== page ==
Shepherd Center Responds to Recent MS Research Reports from Italy
ATLANTA (Dec. 16, 2009) – Recent research released in Italy has generated quite a bit of interest in the Multiple Sclerosis (MS) community. Paolo Zamboni, M.D., released a report that many people with MS have abnormal venous blood flow out of the brain. He has termed this condition Chronic Cerebrospinal Venous Insufficiency (CCSVI). The test used to document the condition involved a series of sophisticated ultrasounds. Dr. Zamboni reports on his success in decreasing relapses and the formation of new MRI lesions after balloon dilation of the abnormal veins. Less success was reported in primary and secondary progressive MS.
“While these results are interesting, caution is warranted,” says Ben W. Thrower, M.D., medical director of the Andrew C. Carlos MS Institute at Shepherd. The treatment trial was not blinded or placebo controlled. "There is a great possibility that bias could be playing an important role in trying to find hope for the treatment of this chronic disease," states Dr. Zamboni. Further trials are necessary and are currently being planned.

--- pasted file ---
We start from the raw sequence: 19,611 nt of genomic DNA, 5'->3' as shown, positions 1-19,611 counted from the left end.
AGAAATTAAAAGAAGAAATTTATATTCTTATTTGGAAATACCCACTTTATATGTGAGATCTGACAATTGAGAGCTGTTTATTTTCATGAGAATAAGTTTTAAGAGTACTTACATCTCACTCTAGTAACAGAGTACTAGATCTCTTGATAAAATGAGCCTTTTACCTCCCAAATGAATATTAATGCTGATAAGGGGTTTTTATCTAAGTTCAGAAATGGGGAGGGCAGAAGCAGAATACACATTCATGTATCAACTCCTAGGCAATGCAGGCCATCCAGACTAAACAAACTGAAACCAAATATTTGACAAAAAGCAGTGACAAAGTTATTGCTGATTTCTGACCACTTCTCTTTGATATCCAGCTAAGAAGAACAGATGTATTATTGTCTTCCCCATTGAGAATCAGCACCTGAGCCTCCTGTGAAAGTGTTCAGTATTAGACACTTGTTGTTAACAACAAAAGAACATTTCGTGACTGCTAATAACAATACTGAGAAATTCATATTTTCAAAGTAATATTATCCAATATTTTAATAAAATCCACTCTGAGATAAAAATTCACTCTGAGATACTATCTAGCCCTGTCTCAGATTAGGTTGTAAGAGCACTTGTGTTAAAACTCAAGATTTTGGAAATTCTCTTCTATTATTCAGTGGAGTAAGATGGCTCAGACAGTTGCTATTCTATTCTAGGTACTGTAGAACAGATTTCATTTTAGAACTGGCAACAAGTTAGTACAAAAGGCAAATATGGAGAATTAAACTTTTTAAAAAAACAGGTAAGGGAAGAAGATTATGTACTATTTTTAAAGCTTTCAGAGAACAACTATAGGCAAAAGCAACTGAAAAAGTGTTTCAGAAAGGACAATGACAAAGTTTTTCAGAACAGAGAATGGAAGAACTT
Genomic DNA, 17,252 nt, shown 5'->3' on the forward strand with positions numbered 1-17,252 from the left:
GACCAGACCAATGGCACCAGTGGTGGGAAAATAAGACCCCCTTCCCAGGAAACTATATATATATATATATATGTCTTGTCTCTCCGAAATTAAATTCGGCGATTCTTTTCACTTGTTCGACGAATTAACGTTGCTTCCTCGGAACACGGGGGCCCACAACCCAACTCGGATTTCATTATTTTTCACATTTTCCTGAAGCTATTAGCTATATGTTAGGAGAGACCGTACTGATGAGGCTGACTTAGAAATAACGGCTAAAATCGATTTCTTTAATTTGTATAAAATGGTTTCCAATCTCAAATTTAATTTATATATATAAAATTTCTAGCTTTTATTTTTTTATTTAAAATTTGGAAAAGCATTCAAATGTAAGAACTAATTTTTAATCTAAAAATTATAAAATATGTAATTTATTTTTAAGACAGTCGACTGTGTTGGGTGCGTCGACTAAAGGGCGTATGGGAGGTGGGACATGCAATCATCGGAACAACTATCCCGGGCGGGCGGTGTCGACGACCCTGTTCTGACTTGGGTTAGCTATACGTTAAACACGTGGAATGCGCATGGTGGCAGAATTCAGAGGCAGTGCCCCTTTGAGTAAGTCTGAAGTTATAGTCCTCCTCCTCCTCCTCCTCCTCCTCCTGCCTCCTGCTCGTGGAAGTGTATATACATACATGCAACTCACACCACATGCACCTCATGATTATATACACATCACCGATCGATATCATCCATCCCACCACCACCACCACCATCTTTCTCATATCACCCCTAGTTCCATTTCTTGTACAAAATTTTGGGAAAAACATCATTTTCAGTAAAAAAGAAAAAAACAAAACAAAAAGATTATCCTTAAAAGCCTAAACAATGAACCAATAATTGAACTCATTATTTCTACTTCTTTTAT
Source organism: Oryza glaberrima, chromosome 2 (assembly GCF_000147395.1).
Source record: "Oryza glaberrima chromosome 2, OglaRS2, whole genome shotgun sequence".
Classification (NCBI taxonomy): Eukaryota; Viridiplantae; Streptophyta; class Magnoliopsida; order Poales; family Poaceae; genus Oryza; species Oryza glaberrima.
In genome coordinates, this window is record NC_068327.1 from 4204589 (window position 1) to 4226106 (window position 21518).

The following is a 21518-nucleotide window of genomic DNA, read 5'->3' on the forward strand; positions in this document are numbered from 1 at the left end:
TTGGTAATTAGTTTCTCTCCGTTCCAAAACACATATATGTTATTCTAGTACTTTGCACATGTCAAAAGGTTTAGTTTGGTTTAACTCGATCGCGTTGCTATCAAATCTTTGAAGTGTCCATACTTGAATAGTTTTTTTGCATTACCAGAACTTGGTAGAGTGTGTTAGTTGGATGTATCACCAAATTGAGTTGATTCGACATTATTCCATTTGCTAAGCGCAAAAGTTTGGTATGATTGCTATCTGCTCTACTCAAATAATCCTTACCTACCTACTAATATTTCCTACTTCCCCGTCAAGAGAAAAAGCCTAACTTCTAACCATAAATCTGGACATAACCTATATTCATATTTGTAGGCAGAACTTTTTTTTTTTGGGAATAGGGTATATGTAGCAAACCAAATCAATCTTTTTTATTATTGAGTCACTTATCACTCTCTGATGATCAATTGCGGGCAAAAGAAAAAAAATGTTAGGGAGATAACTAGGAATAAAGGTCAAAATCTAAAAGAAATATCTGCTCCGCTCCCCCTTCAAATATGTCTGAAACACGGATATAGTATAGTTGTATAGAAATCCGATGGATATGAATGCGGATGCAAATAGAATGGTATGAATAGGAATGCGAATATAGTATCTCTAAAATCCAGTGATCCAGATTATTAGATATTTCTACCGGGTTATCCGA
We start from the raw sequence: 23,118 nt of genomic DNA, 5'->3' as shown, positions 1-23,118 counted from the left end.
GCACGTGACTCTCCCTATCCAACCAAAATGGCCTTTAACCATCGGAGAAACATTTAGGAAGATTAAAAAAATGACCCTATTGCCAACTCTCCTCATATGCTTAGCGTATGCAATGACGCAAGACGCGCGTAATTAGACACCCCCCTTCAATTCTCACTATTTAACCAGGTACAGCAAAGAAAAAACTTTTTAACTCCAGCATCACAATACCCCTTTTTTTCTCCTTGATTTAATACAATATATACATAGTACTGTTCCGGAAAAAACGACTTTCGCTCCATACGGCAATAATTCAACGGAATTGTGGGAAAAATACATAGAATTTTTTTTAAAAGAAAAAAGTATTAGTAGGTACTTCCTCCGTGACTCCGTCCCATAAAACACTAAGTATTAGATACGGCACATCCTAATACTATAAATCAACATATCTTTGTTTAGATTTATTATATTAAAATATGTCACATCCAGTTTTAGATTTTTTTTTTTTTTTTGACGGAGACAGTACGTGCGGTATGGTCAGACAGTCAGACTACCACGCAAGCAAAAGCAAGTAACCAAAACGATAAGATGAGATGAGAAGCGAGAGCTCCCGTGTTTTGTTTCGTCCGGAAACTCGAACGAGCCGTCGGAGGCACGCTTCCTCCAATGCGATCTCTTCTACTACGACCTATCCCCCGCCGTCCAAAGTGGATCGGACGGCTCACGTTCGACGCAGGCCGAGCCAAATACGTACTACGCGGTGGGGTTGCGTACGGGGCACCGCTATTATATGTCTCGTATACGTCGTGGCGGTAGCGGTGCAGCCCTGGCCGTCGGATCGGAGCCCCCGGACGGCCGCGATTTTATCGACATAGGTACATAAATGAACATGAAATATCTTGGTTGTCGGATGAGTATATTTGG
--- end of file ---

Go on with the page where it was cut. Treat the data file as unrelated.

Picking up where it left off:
Shepherd Center, located in Atlanta, Georgia, is a private, not-for-profit hospital specializing in medical treatment, research and rehabilitation for people with spinal cord injury, brain injury, multiple sclerosis, spine and chronic pain, and other neuromuscular conditions. Founded in 1975, Shepherd Center is ranked by U.S. News & World Report among the top 10 rehabilitation hospitals in the nation. In its more than four decades, Shepherd Center has grown from a six-bed rehabilitation unit to a world-renowned, 152-bed hospital that treats more than 743 inpatients, 277 day program patients and more than 7,161 outpatients each year in more than 46,000 visits.